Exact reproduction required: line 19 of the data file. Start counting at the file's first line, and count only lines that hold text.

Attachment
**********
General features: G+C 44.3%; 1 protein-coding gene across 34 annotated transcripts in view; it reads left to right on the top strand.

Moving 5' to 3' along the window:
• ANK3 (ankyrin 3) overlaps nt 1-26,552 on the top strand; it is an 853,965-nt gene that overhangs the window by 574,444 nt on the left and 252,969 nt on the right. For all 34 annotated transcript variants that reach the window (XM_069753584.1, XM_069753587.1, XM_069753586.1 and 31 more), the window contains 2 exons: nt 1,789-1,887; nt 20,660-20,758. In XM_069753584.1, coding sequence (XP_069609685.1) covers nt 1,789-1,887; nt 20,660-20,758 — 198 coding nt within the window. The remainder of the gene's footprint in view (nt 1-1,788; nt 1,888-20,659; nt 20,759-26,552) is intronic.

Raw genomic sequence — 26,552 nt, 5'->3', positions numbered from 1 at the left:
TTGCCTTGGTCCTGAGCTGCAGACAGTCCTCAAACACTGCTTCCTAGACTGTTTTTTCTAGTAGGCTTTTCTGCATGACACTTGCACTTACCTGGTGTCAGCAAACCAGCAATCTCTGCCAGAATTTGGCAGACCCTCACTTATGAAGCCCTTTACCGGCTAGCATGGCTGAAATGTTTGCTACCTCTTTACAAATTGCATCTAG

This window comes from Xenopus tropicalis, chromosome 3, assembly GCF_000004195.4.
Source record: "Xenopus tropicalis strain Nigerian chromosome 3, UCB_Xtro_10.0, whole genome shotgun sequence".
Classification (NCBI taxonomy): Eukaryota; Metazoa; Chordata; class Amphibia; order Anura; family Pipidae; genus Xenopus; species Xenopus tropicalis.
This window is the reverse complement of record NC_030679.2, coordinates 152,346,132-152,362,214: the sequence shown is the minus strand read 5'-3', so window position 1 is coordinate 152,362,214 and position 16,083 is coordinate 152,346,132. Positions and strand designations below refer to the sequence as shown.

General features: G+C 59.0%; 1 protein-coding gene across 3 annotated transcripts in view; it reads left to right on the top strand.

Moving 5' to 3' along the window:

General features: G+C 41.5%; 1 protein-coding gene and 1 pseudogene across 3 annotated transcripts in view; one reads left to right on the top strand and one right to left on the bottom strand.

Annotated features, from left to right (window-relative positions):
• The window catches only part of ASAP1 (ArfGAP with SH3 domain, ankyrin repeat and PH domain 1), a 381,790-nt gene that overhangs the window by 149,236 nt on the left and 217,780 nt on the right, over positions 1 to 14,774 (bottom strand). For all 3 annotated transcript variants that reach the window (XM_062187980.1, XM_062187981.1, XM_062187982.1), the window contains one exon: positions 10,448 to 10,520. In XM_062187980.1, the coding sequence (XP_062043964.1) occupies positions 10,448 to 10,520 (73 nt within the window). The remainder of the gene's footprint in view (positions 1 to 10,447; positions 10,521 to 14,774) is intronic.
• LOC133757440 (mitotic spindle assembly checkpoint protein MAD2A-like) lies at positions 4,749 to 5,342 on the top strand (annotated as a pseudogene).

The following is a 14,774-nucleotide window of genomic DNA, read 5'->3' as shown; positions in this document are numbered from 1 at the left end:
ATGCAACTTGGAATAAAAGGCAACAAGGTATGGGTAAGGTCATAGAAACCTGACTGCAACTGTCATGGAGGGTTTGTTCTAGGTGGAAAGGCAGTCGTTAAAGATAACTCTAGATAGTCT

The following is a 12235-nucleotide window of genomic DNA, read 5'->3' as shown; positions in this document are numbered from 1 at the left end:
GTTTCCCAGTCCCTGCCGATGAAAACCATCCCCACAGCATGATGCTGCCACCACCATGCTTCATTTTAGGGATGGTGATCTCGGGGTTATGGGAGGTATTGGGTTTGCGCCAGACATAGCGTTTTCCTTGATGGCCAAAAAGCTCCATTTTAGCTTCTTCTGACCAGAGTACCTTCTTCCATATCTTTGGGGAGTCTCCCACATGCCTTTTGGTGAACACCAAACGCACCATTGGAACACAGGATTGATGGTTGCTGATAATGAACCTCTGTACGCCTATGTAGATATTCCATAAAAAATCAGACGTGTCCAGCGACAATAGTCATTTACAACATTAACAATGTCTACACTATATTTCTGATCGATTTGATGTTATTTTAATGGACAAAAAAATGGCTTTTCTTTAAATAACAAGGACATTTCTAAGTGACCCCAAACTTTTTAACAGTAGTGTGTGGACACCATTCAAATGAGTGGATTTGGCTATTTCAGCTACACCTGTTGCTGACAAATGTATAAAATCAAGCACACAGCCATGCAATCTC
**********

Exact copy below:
GTTTCCCAGTCCCTGCCGATGAAAACCATCCCCACAGCATGATGCTGCCACCACCATGCTTCATTTTAGGGATGGTGATCTCGGGGTTATGGGAGGTATTGGGTTTGCGCCAGACATAGCGTTTTCCTTGATGGCCAAAAAGCTCCATTTTAGCTTCTTCTGACCAGAGTACCTTCTTCCATATCTTTGGGGAGTCTCCCACATGCCTTTTGGTGAACACCAAACGCACCATTGGAACACAGGATTGATGGTTGCTGATAATGAACCTCTGTACGCCTATGTAGATATTCCATAAAAAATCAGACGTGTCCAGCGACAATAGTCATTTACAACATTAACAATGTCTACACTATATTTCTGATCGATTTGATGTTATTTTAATGGACAAAAAAATGGCTTTTCTTTAAATAACAAGGACATTTCTAAGTGACCCCAAACTTTTTAACAGTAGTGTGTGGACACCATTCAAATGAGTGGATTTGGCTATTTCAGCTACACCTGTTGCTGACAAATGTATAAAATCAAGCACACAGCCATGCAATCTC